In the sense that I have continued to dwell on the “Dignity of Labor,” I would say that it was a success. Featuring work by artists Brian Zimmerman and John Dillemuth installed amongst SDMA’s collections and spaces, a screening of the documentary Class Dismissed: How TV Frames the Working Class and a live performance by “primal party rock band” LUMPS, the evening’s events were meant to encourage us to consider the idea of the dignity of labor in the context of this year’s overall SSS theme: What does a city need? Each week is meant to offer another layer, proposition or answer to that question, so it seems fair to take the SSS at its word and entertain it seriously: What do dignity and/or labor have to do with what a city needs? And where and how does art enter into this conversation?
First off, this phrase: “the dignity of labor.” It is so very loaded, and yet imprecise. Is there dignity in all labor? For whom? What does dignity even mean, anyway? And, for that matter, what is meant by labor? Its connotations are specific, and its use requires consideration, particularly in the context of SDMA’s exhibition Gustav Stickley and the American Arts & Crafts Movement. In my view, this phrase refers to particular kinds of labor, and particular kinds of laborers. What kinds? Well, perhaps the kinds described in Class Dismissed: the so-called working class or blue collar. We do not speak of computer programmers or office managers in these terms, though they certainly perform labor. When we speak of dignity in labor, it is usually in reference to the farmer, the mechanic, etc.—manual laborers. Similarly, there is also the artisan, craftsmanship strain of this discourse, seen in carpentry, woodworking, masonry, etc.
This is where Gustav Stickley, a furniture manufacturer who “offered customers a complete lifestyle based on his philosophy of simple design and quality materials,” becomes relevant. Stickley and the Arts & Crafts Movement generally, were very much a product of turn-of-the-20th century nostalgia for a supposedly simpler and more just pre-industrial era. Nostalgia was accompanied by a romanticization and aestheticization of the working classes, and of the products of their labor. This nostalgia, and the romanticization, should be quite familiar to us in the 21st century. The more stuff we acquire, the more shackled we are to electronic devices, the more “work” conjures up images of overflowing email inboxes and never-ending Skype meetings, the more we seem to be wistfully looking back to an imagined past where people made things and had tangible skills. The white-collar economy, built on speculation, inequality and hype, falters. What replaces it? I’m not sure, but judging from the popularity of “handmade,” “locally-sourced/produced,” “DIY,” etc., narratives and products these days, I’d wager that some of the answers floating around aren’t so different from those Stickley and his peers came up with over a century ago.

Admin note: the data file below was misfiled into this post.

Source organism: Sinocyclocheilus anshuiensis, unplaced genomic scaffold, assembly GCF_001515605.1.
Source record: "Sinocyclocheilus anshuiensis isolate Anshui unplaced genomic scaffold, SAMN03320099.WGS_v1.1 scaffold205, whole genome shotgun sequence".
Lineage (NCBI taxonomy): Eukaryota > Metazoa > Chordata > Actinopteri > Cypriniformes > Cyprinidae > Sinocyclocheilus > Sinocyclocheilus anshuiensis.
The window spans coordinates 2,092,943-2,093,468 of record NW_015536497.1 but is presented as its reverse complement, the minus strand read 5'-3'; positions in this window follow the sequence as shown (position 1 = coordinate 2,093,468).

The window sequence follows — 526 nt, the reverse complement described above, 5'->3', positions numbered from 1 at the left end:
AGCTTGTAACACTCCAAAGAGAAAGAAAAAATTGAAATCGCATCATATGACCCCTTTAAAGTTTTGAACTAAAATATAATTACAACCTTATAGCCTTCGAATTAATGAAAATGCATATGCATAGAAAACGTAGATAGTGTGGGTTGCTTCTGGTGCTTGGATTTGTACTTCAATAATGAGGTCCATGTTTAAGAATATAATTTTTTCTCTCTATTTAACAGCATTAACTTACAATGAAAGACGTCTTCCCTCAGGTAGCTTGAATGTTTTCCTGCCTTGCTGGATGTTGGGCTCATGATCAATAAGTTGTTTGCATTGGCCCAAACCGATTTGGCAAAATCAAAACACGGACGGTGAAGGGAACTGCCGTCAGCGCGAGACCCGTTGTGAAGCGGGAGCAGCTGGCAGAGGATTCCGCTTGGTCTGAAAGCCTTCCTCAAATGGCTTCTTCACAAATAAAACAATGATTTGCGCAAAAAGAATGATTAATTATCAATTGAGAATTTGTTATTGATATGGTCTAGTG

But what of art, museums and cities? While I was unable to view the Stickley exhibition—it was closed for a private viewing by the Circle Donors and their guests—I would guess that the exhibition of his furniture in a museum space would run somewhat counter to the ethos under which it was originally produced. In contrast to Brian Zimmerman’s impossible chairs, low and precarious, crumpled in corners, and towering on stilts, Stickley’s furniture is, by definition, for use. John Dillemuth’s hybrid sculptures require that we interact with them, but they are not exactly utilitarian. Instead they are fantastical and absurd renderings of functional objects: a wheelchair rocking chair, a pedal-powered bellows (of sorts), etc. The hand and labor of the artist are evident in all three, as indeed they are in the surrounding works of art in SDMA’s collections. What is also evident, however, is the scarcity of other types of labor (and other types of laborers), particularly of the “dignified” variety addressed by Class Dismissed and invoked by Stickley.
Fundamentally, these are questions of class. Class Dismissed asks us to consider how the working class is represented and framed by television; I would encourage us to also consider how the working class is represented and framed by museums, through this event and overall. “Dignity” in the context of “labor” is generally charged, and becomes even more so in certain settings. In attaching “dignity” to “labor,” it is possible that we participate in the erasure of a history of elevating some types of work and some types of workers over others, and of romanticizing class and class interaction. There are real consequences to such erasures and wishful thinking; they affect people’s lives, particularly in an urban setting. In the end, dignity and labor—as real things, not abstract notions—have a lot to do with what a city needs. Acknowledgement of the value and importance of all workers and all forms of work, as demonstrated through services, legal protections and representation, is integral to the success and vitality of a city. We all contribute, and we should all be included and addressed with equal consideration, and on equal terms.